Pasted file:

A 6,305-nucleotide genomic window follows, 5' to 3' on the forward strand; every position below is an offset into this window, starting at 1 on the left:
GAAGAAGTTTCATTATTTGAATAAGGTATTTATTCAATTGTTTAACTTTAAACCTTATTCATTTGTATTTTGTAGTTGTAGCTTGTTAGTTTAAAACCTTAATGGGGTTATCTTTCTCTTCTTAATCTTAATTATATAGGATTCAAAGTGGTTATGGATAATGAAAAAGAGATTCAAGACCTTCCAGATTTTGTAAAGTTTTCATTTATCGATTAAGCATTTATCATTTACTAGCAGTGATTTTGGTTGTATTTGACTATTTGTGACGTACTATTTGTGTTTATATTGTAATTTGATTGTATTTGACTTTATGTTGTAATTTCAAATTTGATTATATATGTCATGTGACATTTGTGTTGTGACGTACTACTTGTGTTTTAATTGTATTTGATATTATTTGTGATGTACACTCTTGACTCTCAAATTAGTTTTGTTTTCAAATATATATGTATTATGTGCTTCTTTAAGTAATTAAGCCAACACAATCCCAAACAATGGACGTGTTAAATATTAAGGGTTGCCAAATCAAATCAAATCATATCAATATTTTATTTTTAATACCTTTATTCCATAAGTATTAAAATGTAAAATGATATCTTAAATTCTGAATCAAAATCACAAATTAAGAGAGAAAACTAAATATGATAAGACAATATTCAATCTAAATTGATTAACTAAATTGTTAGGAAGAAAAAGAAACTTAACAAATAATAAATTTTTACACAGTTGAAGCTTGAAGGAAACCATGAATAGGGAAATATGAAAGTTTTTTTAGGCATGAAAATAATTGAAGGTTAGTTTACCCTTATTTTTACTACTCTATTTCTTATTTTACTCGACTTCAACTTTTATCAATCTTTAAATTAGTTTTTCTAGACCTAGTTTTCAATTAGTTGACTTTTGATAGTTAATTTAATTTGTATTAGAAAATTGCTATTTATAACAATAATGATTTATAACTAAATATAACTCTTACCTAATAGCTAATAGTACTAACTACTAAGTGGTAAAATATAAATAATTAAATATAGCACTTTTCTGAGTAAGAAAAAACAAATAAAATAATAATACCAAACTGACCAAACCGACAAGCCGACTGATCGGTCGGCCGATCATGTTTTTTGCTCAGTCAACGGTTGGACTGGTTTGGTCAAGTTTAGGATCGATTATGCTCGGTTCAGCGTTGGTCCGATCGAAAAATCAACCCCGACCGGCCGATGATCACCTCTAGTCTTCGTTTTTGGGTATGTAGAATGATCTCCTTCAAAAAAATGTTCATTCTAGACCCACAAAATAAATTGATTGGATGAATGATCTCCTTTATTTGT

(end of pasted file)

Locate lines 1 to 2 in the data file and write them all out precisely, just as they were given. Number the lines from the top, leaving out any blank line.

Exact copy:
A 6,305-nucleotide genomic window follows, 5' to 3' on the forward strand; every position below is an offset into this window, starting at 1 on the left:
GAAGAAGTTTCATTATTTGAATAAGGTATTTATTCAATTGTTTAACTTTAAACCTTATTCATTTGTATTTTGTAGTTGTAGCTTGTTAGTTTAAAACCTTAATGGGGTTATCTTTCTCTTCTTAATCTTAATTATATAGGATTCAAAGTGGTTATGGATAATGAAAAAGAGATTCAAGACCTTCCAGATTTTGTAAAGTTTTCATTTATCGATTAAGCATTTATCATTTACTAGCAGTGATTTTGGTTGTATTTGACTATTTGTGACGTACTATTTGTGTTTATATTGTAATTTGATTGTATTTGACTTTATGTTGTAATTTCAAATTTGATTATATATGTCATGTGACATTTGTGTTGTGACGTACTACTTGTGTTTTAATTGTATTTGATATTATTTGTGATGTACACTCTTGACTCTCAAATTAGTTTTGTTTTCAAATATATATGTATTATGTGCTTCTTTAAGTAATTAAGCCAACACAATCCCAAACAATGGACGTGTTAAATATTAAGGGTTGCCAAATCAAATCAAATCATATCAATATTTTATTTTTAATACCTTTATTCCATAAGTATTAAAATGTAAAATGATATCTTAAATTCTGAATCAAAATCACAAATTAAGAGAGAAAACTAAATATGATAAGACAATATTCAATCTAAATTGATTAACTAAATTGTTAGGAAGAAAAAGAAACTTAACAAATAATAAATTTTTACACAGTTGAAGCTTGAAGGAAACCATGAATAGGGAAATATGAAAGTTTTTTTAGGCATGAAAATAATTGAAGGTTAGTTTACCCTTATTTTTACTACTCTATTTCTTATTTTACTCGACTTCAACTTTTATCAATCTTTAAATTAGTTTTTCTAGACCTAGTTTTCAATTAGTTGACTTTTGATAGTTAATTTAATTTGTATTAGAAAATTGCTATTTATAACAATAATGATTTATAACTAAATATAACTCTTACCTAATAGCTAATAGTACTAACTACTAAGTGGTAAAATATAAATAATTAAATATAGCACTTTTCTGAGTAAGAAAAAACAAATAAAATAATAATACCAAACTGACCAAACCGACAAGCCGACTGATCGGTCGGCCGATCATGTTTTTTGCTCAGTCAACGGTTGGACTGGTTTGGTCAAGTTTAGGATCGATTATGCTCGGTTCAGCGTTGGTCCGATCGAAAAATCAACCCCGACCGGCCGATGATCACCTCTAGTCTTCGTTTTTGGGTATGTAGAATGATCTCCTTCAAAAAAATGTTCATTCTAGACCCACAAAATAAATTGATTGGATGAATGATCTCCTTTATTTGT